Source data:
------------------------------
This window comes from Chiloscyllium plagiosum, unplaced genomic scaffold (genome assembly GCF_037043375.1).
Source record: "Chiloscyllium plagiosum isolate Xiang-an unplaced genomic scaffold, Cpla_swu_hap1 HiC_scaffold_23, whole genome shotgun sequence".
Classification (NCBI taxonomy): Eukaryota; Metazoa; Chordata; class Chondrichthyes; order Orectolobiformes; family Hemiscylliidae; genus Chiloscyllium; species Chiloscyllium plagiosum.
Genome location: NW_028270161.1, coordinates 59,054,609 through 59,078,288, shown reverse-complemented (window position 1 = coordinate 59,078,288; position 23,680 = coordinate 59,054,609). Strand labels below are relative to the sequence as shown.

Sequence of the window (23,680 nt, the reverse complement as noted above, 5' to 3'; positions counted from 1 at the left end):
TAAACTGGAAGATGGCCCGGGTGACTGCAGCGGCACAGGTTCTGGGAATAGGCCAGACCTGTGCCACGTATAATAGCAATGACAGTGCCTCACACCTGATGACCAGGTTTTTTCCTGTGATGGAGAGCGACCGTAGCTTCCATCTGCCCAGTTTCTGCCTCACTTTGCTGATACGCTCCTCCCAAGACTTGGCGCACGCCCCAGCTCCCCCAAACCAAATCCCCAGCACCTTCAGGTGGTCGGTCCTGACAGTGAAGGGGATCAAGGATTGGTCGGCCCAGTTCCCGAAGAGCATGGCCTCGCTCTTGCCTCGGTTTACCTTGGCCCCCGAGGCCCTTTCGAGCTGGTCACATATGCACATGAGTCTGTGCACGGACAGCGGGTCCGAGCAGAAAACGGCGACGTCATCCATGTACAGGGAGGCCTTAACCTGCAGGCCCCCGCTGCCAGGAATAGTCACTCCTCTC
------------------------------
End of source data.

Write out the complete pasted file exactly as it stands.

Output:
This window comes from Chiloscyllium plagiosum, unplaced genomic scaffold (genome assembly GCF_037043375.1).
Source record: "Chiloscyllium plagiosum isolate Xiang-an unplaced genomic scaffold, Cpla_swu_hap1 HiC_scaffold_23, whole genome shotgun sequence".
Classification (NCBI taxonomy): Eukaryota; Metazoa; Chordata; class Chondrichthyes; order Orectolobiformes; family Hemiscylliidae; genus Chiloscyllium; species Chiloscyllium plagiosum.
Genome location: NW_028270161.1, coordinates 59,054,609 through 59,078,288, shown reverse-complemented (window position 1 = coordinate 59,078,288; position 23,680 = coordinate 59,054,609). Strand labels below are relative to the sequence as shown.

Sequence of the window (23,680 nt, the reverse complement as noted above, 5' to 3'; positions counted from 1 at the left end):
TAAACTGGAAGATGGCCCGGGTGACTGCAGCGGCACAGGTTCTGGGAATAGGCCAGACCTGTGCCACGTATAATAGCAATGACAGTGCCTCACACCTGATGACCAGGTTTTTTCCTGTGATGGAGAGCGACCGTAGCTTCCATCTGCCCAGTTTCTGCCTCACTTTGCTGATACGCTCCTCCCAAGACTTGGCGCACGCCCCAGCTCCCCCAAACCAAATCCCCAGCACCTTCAGGTGGTCGGTCCTGACAGTGAAGGGGATCAAGGATTGGTCGGCCCAGTTCCCGAAGAGCATGGCCTCGCTCTTGCCTCGGTTTACCTTGGCCCCCGAGGCCCTTTCGAGCTGGTCACATATGCACATGAGTCTGTGCACGGACAGCGGGTCCGAGCAGAAAACGGCGACGTCATCCATGTACAGGGAGGCCTTAACCTGCAGGCCCCCGCTGCCAGGAATAGTCACTCCTCTC